Given all the hype and focus on MOOCs, perhaps it is worth recalling that this is a very recent phenomenon, although the development of distance education courses had been underway since the late 19th century.

In its most current format, the first widely accepted MOOC was released in the latter half of 2011 by Stanford University. The course was called “Introduction to Artificial Intelligence.” Enrolment quickly reached 160,000 students. It resulted in the launch of two more programs from Stanford University. From that day, there was an unprecedented focus on what MOOCs could do to support education. It would be fair to say that today there are very few higher education institutions that are not considering how to participate in this phenomenon.

There are many factors impacting how a MOOC is perceived both within an institution, as well as in the wider community. But the competing factors can be roughly divided into two specific areas:

  • Is it the role of MOOC’s teaching and education tools to provide high-quality learning to anybody who is interested, effectively providing a democratised education system, or
  • Should it be considered a branding and marketing tool to help extend the influence of the institution to a wider audience, and using this to complement the institutions ongoing student retention and acquisition programs?

Both cases are compelling and drive passionate debates. However they are intrinsically opposed in their goals and objectives. Institutions also need to consider who will be responsible for maintaining the agreed direction. 

To say there is no clear consensus is an understatement. At almost every meeting where educators congregate, it doesn’t take long for the topic of MOOCs to be raised; but one thing is clear – what institutions need to deliver MOOCs as a platform is complicated and costly. It distracts the institution from its overall goals, whether it is for teaching and learning or as an extension of the marketing function.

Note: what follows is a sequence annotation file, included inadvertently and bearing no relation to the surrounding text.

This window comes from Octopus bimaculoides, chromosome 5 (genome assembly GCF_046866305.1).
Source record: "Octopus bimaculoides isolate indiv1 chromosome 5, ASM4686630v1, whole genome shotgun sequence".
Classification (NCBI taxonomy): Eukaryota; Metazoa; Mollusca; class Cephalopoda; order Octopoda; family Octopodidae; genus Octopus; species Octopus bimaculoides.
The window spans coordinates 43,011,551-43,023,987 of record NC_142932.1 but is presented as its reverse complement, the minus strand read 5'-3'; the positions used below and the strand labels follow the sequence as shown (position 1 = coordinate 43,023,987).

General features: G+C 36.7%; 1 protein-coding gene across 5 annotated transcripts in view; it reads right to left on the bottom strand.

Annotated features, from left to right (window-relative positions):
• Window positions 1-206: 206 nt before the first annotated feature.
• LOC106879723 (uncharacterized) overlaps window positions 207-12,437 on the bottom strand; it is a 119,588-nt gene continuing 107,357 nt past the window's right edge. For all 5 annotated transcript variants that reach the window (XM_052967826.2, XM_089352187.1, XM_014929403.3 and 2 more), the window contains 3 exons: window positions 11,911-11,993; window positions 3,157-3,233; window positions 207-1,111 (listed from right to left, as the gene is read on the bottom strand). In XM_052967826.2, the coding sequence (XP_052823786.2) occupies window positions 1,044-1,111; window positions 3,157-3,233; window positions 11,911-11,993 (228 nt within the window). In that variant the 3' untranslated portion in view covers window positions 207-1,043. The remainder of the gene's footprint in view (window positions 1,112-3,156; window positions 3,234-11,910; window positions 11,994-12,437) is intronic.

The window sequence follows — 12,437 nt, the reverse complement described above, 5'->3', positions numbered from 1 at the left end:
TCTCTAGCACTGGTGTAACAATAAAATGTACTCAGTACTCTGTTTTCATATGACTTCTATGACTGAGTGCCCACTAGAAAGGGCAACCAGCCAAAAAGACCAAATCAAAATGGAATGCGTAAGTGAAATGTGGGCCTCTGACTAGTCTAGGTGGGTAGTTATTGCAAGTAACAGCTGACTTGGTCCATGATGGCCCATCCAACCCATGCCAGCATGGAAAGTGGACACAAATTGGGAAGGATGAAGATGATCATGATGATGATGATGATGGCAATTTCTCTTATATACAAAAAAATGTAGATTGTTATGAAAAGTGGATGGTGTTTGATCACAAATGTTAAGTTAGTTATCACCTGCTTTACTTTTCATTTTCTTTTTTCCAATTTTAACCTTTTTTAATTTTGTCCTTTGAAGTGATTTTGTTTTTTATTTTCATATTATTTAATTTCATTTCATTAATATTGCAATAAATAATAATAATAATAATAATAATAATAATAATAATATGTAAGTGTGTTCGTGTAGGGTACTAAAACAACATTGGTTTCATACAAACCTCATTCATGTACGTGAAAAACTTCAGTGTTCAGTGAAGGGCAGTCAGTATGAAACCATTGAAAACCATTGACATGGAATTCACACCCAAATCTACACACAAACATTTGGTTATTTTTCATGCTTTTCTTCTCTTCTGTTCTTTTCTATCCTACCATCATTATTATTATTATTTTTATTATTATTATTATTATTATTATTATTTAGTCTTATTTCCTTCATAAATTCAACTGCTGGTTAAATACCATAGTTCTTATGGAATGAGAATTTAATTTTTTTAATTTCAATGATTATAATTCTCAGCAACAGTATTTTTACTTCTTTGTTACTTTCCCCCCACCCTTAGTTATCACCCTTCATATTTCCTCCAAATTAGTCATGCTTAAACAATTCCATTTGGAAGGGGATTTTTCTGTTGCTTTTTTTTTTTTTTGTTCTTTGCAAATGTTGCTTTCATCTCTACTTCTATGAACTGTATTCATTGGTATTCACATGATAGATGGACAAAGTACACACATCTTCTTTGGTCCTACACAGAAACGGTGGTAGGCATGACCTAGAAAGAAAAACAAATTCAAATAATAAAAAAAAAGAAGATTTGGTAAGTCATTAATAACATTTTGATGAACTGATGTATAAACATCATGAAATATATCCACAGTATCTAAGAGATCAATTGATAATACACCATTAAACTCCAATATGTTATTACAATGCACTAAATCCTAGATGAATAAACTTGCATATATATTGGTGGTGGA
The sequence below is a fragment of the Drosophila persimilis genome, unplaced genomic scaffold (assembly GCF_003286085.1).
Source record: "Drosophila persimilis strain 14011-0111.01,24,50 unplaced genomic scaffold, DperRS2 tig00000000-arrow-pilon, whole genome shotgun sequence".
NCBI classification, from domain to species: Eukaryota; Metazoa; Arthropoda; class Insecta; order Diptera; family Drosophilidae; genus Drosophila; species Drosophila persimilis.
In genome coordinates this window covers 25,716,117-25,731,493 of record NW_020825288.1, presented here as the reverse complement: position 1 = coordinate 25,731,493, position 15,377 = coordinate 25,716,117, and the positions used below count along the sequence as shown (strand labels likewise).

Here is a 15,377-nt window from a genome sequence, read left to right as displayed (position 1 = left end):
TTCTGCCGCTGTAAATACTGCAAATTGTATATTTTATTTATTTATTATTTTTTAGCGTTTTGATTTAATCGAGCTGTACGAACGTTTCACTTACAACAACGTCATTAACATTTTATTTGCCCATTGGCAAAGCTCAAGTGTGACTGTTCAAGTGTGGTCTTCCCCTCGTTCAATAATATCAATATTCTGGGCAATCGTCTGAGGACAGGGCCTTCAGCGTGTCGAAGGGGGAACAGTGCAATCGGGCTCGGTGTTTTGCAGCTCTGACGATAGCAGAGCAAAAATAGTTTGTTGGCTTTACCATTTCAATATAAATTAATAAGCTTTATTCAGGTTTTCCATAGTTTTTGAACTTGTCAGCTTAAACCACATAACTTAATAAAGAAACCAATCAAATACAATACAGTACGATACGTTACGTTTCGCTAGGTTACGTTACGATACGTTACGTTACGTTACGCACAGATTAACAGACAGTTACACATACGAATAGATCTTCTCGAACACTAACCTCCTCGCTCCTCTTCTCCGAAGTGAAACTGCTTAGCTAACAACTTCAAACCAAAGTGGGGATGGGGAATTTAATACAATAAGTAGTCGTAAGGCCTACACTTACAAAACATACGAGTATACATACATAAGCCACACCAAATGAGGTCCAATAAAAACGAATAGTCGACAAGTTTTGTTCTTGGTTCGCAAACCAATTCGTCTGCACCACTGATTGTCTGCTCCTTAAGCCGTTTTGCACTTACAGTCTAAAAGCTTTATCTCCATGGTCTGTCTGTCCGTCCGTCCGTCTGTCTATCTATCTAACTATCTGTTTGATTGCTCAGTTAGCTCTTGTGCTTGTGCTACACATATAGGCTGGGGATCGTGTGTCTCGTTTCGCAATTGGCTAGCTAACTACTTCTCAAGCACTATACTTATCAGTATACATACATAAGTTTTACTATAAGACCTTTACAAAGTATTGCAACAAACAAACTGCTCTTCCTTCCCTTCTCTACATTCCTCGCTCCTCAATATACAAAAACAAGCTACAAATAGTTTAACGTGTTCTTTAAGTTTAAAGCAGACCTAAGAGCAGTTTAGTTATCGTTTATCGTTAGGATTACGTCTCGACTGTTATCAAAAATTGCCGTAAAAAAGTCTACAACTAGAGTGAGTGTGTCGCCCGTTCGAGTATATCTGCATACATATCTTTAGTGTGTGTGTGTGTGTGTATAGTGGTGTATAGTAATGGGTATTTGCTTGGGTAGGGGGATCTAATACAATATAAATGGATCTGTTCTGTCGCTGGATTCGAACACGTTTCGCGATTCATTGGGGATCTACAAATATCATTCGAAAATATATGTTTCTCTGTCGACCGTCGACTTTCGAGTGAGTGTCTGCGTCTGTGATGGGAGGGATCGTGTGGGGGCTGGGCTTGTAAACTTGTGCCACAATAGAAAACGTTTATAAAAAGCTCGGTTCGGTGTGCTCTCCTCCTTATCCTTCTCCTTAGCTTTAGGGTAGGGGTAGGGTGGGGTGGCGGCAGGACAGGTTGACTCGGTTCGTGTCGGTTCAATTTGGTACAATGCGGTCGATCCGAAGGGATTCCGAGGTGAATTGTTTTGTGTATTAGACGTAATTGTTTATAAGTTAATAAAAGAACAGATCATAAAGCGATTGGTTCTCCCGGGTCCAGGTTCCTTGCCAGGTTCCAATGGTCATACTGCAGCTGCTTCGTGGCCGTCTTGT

This brings us to the core role of education – the interaction between students, lecturers and facilities (physical and online) in which they operate. A story that appeared on the BBC perhaps most articulately outlined the challenge. During an interview conducted by Peter Day with Lord Young of Dartington concerning one of his greatest creations, ‘The Open University’, which has since been replicated hundreds of times around the world, Peter Day noted that we could do away with bricks and mortar universities, but Lord Young corrected him.

For the late Lord Young, university education was as much about experiencing physical interaction as it was about learning from professors, lecturers and peers. This is clearly a challenge that all of us are grappling with when we try to establish the role MOOCs will play given the further distance that they create between participants.

To continue the conversation, please contact me at Philip.Murray@blackboard.com.

 

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  • Shashidhar Venkatesh Murthy

    Excellent presentation on MOOCs. I believe future of education is in MOOCs, just like emails & facebook for communication. There will be & needs to be arguments regarding humanity, physical proximity, personal touch etc. In the end, any institute not exploring this option will be overrun by others.